Homebuilt House – Insitebuilders.com
Intuitively Engineered: Where a conventional house is engineered according to manufactured materials and a predictable process, a homebuilt house is built intuitively, following the logic of trial and error. Its random materials mean each piece of the construction must be carefully considered in the context of what has already been assembled. Failures are resolved by reinforcing weaknesses with temporary solutions while continually exploring alternatives.

Homebuilt House – Insitebuilders.com
Constant
State of Improvement: Where most houses are in a constant state of deterioration, a homebuilt house is in a constant state of improvement. This means the house is constantly changing, growing slowly as it is shaped by its random resources, financial reserves, and the socio-political environment in which it is assembled. What we see as a result is an incomplete house-form, whose shape is shifting, evolving slowly, changing in response to life in an uncertain world.

Homebuilt House – Insitebuilders.com
Debt-Free and Self-Sustainable:
To be sustainable, a homebuilt house must be debt-free. The primary motivation for the hardships and sacrifices necessary to build a homebuilt house is the reluctance of its builders to spend what little they might have on a mortgage, rent, taxes, fees, and unnecessary consumables. Already marginalized by an economic system that leaves them with just enough to survive, any payments to landlords and government agencies means a substantial portion of their income would be lost in mind numbing rituals that leave them with few opportunities.

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Working excerpt taken from: HOME-BUILT HOUSE: Shelter for an Uncertain World, ISBN 978 09762741 7 9 (See PrePub Pitch here)

A homebuilt house is the product of a self-determined hands-on process, assembled from a unique collection of accidental materials, installed intuitively with inventive details that accommodate uncommon combinations of salvaged scrap. The house evolves slowly on otherwise unusable land with no preconceived plan, little if any money, and no political or stylistic obligations. What we see as a result is an innate human determination to create shelter, stripped of the restrictions of codes, standards, and commonly held practices.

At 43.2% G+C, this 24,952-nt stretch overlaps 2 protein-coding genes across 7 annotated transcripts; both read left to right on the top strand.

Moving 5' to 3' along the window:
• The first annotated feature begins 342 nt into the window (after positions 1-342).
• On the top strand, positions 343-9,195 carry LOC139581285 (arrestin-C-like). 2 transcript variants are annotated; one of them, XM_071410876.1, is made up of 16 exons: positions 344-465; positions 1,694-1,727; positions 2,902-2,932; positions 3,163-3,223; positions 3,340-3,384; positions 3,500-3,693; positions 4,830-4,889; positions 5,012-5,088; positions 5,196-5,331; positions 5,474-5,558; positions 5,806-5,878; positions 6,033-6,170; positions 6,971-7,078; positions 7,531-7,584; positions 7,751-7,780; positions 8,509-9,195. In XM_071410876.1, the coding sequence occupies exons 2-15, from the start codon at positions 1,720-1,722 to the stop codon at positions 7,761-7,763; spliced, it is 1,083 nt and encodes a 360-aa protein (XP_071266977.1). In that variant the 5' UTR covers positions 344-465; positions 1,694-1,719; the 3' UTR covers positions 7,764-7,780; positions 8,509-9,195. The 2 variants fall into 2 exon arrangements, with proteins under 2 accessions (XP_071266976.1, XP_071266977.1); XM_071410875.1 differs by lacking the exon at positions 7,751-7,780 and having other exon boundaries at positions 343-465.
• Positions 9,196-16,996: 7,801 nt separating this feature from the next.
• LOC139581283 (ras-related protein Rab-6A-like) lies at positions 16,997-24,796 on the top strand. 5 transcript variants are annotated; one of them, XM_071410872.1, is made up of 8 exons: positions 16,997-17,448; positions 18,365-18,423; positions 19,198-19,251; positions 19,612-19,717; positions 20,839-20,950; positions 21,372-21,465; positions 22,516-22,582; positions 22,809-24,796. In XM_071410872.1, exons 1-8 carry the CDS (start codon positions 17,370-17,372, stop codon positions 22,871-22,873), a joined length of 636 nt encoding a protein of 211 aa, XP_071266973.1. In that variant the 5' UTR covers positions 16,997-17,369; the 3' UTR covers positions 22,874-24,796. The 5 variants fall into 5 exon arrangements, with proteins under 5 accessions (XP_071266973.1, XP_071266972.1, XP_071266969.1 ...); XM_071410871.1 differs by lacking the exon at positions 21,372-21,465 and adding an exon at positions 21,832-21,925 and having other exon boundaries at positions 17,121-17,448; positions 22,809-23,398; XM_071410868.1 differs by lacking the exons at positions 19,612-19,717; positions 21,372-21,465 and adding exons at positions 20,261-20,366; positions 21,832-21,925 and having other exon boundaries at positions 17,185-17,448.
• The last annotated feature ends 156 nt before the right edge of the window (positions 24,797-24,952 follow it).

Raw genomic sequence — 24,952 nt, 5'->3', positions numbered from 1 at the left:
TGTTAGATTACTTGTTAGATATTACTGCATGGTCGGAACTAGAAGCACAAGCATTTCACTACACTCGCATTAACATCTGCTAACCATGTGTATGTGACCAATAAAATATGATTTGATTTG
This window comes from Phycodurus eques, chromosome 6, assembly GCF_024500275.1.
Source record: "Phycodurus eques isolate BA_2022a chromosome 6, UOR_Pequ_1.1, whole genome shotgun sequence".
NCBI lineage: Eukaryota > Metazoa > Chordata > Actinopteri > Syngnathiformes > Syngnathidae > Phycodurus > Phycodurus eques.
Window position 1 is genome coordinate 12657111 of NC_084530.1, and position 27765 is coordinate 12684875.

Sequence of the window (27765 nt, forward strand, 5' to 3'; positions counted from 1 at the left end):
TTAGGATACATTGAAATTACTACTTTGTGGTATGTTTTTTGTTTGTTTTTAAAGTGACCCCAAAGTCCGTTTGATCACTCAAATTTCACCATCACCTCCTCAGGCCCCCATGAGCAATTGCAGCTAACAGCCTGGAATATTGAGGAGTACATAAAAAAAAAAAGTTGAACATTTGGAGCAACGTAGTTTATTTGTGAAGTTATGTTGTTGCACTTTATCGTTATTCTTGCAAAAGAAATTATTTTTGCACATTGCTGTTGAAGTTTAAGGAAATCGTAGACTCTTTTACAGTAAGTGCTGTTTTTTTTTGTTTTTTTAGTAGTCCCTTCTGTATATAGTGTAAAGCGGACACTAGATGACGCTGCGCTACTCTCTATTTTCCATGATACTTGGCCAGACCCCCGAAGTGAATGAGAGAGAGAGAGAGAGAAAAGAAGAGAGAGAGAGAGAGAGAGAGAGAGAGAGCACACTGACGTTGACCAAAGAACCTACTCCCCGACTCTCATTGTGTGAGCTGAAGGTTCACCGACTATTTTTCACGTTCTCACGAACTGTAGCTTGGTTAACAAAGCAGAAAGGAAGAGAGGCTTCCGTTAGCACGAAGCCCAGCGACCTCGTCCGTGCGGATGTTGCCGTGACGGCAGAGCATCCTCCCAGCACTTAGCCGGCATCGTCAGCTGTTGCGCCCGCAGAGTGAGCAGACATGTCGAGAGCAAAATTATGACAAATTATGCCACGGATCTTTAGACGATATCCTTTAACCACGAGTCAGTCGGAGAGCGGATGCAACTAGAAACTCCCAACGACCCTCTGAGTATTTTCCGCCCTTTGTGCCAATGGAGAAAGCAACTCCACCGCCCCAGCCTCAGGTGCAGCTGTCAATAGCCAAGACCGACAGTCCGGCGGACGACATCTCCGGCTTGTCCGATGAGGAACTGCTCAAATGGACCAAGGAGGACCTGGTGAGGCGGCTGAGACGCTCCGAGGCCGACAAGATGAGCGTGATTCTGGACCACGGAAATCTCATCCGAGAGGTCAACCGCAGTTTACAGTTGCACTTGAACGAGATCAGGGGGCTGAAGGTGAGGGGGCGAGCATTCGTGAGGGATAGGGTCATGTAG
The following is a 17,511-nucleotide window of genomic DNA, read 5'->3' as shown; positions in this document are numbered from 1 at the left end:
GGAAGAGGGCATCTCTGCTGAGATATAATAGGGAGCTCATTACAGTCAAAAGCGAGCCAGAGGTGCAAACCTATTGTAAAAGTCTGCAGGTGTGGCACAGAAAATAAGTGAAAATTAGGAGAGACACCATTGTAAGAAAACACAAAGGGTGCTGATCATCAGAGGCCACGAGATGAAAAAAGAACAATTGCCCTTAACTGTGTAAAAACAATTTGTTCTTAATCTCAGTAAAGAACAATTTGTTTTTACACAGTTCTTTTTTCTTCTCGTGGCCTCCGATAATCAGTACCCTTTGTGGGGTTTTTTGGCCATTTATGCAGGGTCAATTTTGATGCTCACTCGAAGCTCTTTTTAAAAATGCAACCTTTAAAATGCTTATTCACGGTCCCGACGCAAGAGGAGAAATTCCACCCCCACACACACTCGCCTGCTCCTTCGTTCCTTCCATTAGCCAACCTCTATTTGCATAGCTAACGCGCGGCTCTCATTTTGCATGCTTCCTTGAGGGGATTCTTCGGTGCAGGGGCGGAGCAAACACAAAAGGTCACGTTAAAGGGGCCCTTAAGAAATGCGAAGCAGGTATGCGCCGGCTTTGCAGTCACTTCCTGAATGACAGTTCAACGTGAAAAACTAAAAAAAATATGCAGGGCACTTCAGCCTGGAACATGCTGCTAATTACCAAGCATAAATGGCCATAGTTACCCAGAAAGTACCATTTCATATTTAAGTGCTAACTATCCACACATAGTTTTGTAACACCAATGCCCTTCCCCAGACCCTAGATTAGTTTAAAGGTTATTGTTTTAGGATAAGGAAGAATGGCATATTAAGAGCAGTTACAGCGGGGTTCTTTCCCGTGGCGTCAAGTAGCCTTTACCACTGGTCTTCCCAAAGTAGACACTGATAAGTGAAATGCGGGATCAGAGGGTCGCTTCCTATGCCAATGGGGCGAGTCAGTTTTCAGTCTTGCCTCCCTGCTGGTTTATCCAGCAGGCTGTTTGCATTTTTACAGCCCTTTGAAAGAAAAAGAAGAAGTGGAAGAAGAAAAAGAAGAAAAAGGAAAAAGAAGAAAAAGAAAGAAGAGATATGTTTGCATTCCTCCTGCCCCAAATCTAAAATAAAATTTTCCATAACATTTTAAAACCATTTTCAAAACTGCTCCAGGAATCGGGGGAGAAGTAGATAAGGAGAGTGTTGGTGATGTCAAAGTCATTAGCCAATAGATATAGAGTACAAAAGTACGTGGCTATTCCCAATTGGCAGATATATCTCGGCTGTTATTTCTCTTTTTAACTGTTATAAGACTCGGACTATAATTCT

Informal Architecture as an Impoverished Vernacular

This is a piece-based construction model built in real time, a uniquely human structure, unplanned and unregulated, the antithesis of the pretense and excess of consumptive practices. Fundamentally sustainable because of the absence of superfluous ideals, its lessons suggest an instinctive approach to construction without stylistic constraints.

Informal Architecture as an Impoverished Vernacular

As such, homebuilt houses share a richly impoverished vernacular, one that holds lessons for builders who practice in a more privileged but equally uncertain world. Obviously, this begins with the random and unpredictable nature of its materials. In this construction, available resources dictate both design and process. As accidental discoveries, materials and tools are form-givers, repurposed according to an instinctive logic, tentatively applied to resolve an immediate need, leaving the outcome unfinished and constantly evolving.

Most important, this is architecture in motion, emerging from its uncertain context like reconstructible sculpture, morphing according to new needs and opportunities, conforming to the essentials of each moment in a constant struggle for relevance and survival.
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Working excerpt taken from: HOME-BUILT HOUSE: Shelter for an Uncertain World, ISBN 978 09762741 7 9 (See PrePub Pitch here)

A construction model is a good example of a tool that has changed the way we build buildings today. For most, these models are important because they increase productivity, efficiency, and profit, along with better documentation and the long dreamed of hope of eliminating conflicts before they get into the field. To capitalize on their potential, proponents of construction modeling have adopted industry wide euphemisms like “building information models” or “BIM” just to sell the idea.

Piece-based construction model - Insitebuilders